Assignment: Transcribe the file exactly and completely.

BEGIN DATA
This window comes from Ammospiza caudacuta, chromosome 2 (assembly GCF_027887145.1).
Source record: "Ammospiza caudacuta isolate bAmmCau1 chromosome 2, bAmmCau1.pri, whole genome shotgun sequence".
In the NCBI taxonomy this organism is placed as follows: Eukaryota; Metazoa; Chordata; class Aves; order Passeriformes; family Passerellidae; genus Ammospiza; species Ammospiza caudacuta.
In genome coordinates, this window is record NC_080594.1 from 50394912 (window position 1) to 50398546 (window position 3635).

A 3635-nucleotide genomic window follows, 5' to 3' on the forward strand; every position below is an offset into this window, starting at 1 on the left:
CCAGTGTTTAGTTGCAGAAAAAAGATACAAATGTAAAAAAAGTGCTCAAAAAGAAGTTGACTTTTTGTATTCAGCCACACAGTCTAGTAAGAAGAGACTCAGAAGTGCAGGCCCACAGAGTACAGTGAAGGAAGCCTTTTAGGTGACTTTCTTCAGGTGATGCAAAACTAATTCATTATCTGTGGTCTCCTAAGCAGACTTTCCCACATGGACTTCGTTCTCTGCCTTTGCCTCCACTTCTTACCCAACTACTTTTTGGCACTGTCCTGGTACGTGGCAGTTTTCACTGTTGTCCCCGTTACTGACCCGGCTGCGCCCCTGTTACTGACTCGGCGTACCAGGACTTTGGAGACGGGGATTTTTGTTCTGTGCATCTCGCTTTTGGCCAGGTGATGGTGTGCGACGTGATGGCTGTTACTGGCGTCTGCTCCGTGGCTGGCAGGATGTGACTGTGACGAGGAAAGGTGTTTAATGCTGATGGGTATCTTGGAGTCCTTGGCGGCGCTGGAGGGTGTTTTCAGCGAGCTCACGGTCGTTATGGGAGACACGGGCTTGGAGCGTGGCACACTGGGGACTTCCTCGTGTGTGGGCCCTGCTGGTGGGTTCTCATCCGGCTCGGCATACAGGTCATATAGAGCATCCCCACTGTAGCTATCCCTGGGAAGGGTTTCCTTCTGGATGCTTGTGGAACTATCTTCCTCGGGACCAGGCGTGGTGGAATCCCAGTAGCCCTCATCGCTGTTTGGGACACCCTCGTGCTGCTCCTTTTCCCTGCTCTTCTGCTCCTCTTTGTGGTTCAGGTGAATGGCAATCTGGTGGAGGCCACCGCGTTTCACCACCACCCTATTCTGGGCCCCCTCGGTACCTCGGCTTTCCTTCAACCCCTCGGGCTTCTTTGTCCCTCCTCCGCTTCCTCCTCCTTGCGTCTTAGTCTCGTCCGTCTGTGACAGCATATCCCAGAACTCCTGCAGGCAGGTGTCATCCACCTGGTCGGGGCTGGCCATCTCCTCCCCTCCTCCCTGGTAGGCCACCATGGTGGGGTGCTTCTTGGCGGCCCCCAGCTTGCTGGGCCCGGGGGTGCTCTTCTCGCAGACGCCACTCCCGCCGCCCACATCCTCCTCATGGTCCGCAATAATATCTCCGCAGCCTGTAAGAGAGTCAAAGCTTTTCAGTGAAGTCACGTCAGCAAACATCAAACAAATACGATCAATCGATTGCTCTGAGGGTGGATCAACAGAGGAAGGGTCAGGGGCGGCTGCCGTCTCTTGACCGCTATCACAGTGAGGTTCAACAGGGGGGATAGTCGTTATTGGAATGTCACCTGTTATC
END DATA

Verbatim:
This window comes from Ammospiza caudacuta, chromosome 2 (assembly GCF_027887145.1).
Source record: "Ammospiza caudacuta isolate bAmmCau1 chromosome 2, bAmmCau1.pri, whole genome shotgun sequence".
In the NCBI taxonomy this organism is placed as follows: Eukaryota; Metazoa; Chordata; class Aves; order Passeriformes; family Passerellidae; genus Ammospiza; species Ammospiza caudacuta.
In genome coordinates, this window is record NC_080594.1 from 50394912 (window position 1) to 50398546 (window position 3635).

A 3635-nucleotide genomic window follows, 5' to 3' on the forward strand; every position below is an offset into this window, starting at 1 on the left:
CCAGTGTTTAGTTGCAGAAAAAAGATACAAATGTAAAAAAAGTGCTCAAAAAGAAGTTGACTTTTTGTATTCAGCCACACAGTCTAGTAAGAAGAGACTCAGAAGTGCAGGCCCACAGAGTACAGTGAAGGAAGCCTTTTAGGTGACTTTCTTCAGGTGATGCAAAACTAATTCATTATCTGTGGTCTCCTAAGCAGACTTTCCCACATGGACTTCGTTCTCTGCCTTTGCCTCCACTTCTTACCCAACTACTTTTTGGCACTGTCCTGGTACGTGGCAGTTTTCACTGTTGTCCCCGTTACTGACCCGGCTGCGCCCCTGTTACTGACTCGGCGTACCAGGACTTTGGAGACGGGGATTTTTGTTCTGTGCATCTCGCTTTTGGCCAGGTGATGGTGTGCGACGTGATGGCTGTTACTGGCGTCTGCTCCGTGGCTGGCAGGATGTGACTGTGACGAGGAAAGGTGTTTAATGCTGATGGGTATCTTGGAGTCCTTGGCGGCGCTGGAGGGTGTTTTCAGCGAGCTCACGGTCGTTATGGGAGACACGGGCTTGGAGCGTGGCACACTGGGGACTTCCTCGTGTGTGGGCCCTGCTGGTGGGTTCTCATCCGGCTCGGCATACAGGTCATATAGAGCATCCCCACTGTAGCTATCCCTGGGAAGGGTTTCCTTCTGGATGCTTGTGGAACTATCTTCCTCGGGACCAGGCGTGGTGGAATCCCAGTAGCCCTCATCGCTGTTTGGGACACCCTCGTGCTGCTCCTTTTCCCTGCTCTTCTGCTCCTCTTTGTGGTTCAGGTGAATGGCAATCTGGTGGAGGCCACCGCGTTTCACCACCACCCTATTCTGGGCCCCCTCGGTACCTCGGCTTTCCTTCAACCCCTCGGGCTTCTTTGTCCCTCCTCCGCTTCCTCCTCCTTGCGTCTTAGTCTCGTCCGTCTGTGACAGCATATCCCAGAACTCCTGCAGGCAGGTGTCATCCACCTGGTCGGGGCTGGCCATCTCCTCCCCTCCTCCCTGGTAGGCCACCATGGTGGGGTGCTTCTTGGCGGCCCCCAGCTTGCTGGGCCCGGGGGTGCTCTTCTCGCAGACGCCACTCCCGCCGCCCACATCCTCCTCATGGTCCGCAATAATATCTCCGCAGCCTGTAAGAGAGTCAAAGCTTTTCAGTGAAGTCACGTCAGCAAACATCAAACAAATACGATCAATCGATTGCTCTGAGGGTGGATCAACAGAGGAAGGGTCAGGGGCGGCTGCCGTCTCTTGACCGCTATCACAGTGAGGTTCAACAGGGGGGATAGTCGTTATTGGAATGTCACCTGTTATC